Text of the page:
Has anyone been to the Museum of Useful things in Cambridge? Unfortunately it's now closed, but it used to be a combined store and museum, with old and interesting gadgets displayed in cases and above head level around the store. It's the first thing that came to mind when Ben proposed a HacDC museum. The Museum of Useful Things still exists online, but primarily as a store. I couldn't find much on their site about the things in their collection, but there are a few pages (Example).
One thing that I liked about the physical store is that they often displayed old and new versions of the same product (with the new version available to buy). For example, this staple-free stapler was displayed under a model that looked more like one of these guys.
- Sounds like a really interesting concept. I'd love to aim for a more expansive display of artifacts, space permitting, and if the Museum is wildly successful, perhaps its own space someday in the distant future. The idea of a store is intriguing, as well. Perhaps as HacDC grows, there could be something akin to the 826 Valencia model, where a fun storefront (They have a Pirate Store, a superhero store, and a Bigfoot Research Institute) is the gateway to a spectacular hacking/teaching space and proceeds are used to subsidize the programs of HacDC. We're a long way from that, but it's something to consider. Ben 19:10, 11 June 2008 (UTC)
 Name Controversy
There's been some debate about whether to name the collection after our first large benefactor, and whether to identify objects in the collection as having been donated by certain individuals. A suggestion has been made by Derek Cooper to contact the benefactor's family to verify permission to use the name, but to avoid a potentially embarrassing situation, I think it would be wise to see if the group is in favor of naming a part of the collection after the benefactor before asking for permission.
Those in favor of naming the collection after the benefactor, pending permission from his heirs
- Ben 15:43, 12 June 2008 (UTC)
- Q 11:49, 12 June 2008 (EST)
- Sarah 16:23, 12 June 2008 (UTC)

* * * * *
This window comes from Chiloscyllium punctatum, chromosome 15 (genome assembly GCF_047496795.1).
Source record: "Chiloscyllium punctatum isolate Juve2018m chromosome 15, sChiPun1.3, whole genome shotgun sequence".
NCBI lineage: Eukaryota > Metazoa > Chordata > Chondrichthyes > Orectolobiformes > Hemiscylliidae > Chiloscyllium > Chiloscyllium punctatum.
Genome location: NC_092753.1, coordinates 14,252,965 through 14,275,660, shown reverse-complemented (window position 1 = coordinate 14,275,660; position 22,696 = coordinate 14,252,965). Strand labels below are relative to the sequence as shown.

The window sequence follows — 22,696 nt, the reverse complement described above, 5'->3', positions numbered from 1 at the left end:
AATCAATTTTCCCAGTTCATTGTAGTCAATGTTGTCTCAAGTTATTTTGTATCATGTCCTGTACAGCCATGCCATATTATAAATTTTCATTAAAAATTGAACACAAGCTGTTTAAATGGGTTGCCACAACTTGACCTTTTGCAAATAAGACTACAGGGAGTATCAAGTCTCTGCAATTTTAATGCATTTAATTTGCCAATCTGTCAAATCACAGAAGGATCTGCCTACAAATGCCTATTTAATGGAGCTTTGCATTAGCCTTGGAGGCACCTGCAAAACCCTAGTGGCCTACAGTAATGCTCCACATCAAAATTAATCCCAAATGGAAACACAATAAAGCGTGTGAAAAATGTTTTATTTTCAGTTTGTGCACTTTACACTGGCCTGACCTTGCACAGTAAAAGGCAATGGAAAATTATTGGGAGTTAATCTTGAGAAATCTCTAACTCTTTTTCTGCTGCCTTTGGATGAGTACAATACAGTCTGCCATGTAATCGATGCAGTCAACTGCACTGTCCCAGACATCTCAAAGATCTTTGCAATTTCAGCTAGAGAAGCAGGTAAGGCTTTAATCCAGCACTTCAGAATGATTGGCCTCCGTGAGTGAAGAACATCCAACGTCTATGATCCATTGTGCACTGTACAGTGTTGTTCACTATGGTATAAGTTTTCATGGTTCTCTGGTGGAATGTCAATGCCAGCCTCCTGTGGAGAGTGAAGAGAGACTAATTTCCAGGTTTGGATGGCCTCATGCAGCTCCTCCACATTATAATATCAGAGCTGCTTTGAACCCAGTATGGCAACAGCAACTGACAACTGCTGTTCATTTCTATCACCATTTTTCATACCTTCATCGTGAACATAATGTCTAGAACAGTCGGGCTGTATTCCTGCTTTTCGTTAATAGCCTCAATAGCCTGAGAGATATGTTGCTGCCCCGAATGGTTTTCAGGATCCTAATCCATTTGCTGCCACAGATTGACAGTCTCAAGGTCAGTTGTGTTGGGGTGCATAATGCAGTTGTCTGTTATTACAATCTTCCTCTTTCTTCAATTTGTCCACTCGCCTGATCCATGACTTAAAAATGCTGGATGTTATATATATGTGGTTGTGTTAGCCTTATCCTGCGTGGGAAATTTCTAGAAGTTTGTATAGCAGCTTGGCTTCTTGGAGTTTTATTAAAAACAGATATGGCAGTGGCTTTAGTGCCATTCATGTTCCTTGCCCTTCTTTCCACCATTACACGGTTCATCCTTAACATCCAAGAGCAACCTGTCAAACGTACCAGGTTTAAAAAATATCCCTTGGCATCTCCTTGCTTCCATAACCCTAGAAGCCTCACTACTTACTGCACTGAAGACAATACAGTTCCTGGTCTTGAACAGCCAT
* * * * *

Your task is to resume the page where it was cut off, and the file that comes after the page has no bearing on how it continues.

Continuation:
- Katie 16:49, 12 June 2008 (UTC)
- Dcooper 00:47, 13 June 2008 (UTC)
- DLotts 03:04, 14 June 2008 (UTC)
Those opposed to naming the collection after the benefactor
- Bjorn 06:44, 13 June 2008 (UTC) - Anonymity was a good idea. We can have full disclosure of what is really too great a story to keep under raps. It keeps things impersonal, and I don't see what anyone has to gain from non-anonymous entanglement. Besides, I have other items I'd contribute, and I'd expect this sort of donation will become a regular occurrence - lets just keep things neutral. What Mrs. X did was very kind, but lets keep the exchange as agreed upon initially.
- I think that whenever possible, we should honor the wishes of donors (or their families, when applicable), so whatever we decide about identifying or not identifying this benefactor shouldn't determine what we do with future donations. If you were to contribute items and request anonymity, I don't see any problem with granting it. I would also disagree that removing the personal items would mean keeping a great story under wraps. We don't really have a story--we have some fun speculations about how the items in the boxes might have been used, with no way of substantiating them. While it's fun to bat around amusing theories, I personally wouldn't publicize this personal "story" even if the donor remained anonymous. Sarah 11:36, 13 June 2008 (UTC)